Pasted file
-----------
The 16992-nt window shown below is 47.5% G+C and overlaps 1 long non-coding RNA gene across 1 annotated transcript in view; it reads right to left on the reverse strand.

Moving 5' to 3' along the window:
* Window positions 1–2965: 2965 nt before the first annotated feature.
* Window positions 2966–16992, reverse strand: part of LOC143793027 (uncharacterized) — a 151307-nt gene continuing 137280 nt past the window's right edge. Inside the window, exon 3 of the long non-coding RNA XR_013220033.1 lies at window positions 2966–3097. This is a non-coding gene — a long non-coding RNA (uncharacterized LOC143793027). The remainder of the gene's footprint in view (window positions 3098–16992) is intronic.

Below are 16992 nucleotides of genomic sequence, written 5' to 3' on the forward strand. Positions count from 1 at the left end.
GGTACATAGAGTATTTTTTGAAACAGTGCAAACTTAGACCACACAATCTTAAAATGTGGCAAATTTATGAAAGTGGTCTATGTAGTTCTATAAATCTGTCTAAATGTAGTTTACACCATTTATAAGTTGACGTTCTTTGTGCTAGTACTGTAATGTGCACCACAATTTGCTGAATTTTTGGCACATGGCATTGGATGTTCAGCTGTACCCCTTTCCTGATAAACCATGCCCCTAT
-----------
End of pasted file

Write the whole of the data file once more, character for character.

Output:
The 16992-nt window shown below is 47.5% G+C and overlaps 1 long non-coding RNA gene across 1 annotated transcript in view; it reads right to left on the reverse strand.

Moving 5' to 3' along the window:
* Window positions 1–2965: 2965 nt before the first annotated feature.
* Window positions 2966–16992, reverse strand: part of LOC143793027 (uncharacterized) — a 151307-nt gene continuing 137280 nt past the window's right edge. Inside the window, exon 3 of the long non-coding RNA XR_013220033.1 lies at window positions 2966–3097. This is a non-coding gene — a long non-coding RNA (uncharacterized LOC143793027). The remainder of the gene's footprint in view (window positions 3098–16992) is intronic.

Below are 16992 nucleotides of genomic sequence, written 5' to 3' on the forward strand. Positions count from 1 at the left end.
GGTACATAGAGTATTTTTTGAAACAGTGCAAACTTAGACCACACAATCTTAAAATGTGGCAAATTTATGAAAGTGGTCTATGTAGTTCTATAAATCTGTCTAAATGTAGTTTACACCATTTATAAGTTGACGTTCTTTGTGCTAGTACTGTAATGTGCACCACAATTTGCTGAATTTTTGGCACATGGCATTGGATGTTCAGCTGTACCCCTTTCCTGATAAACCATGCCCCTAT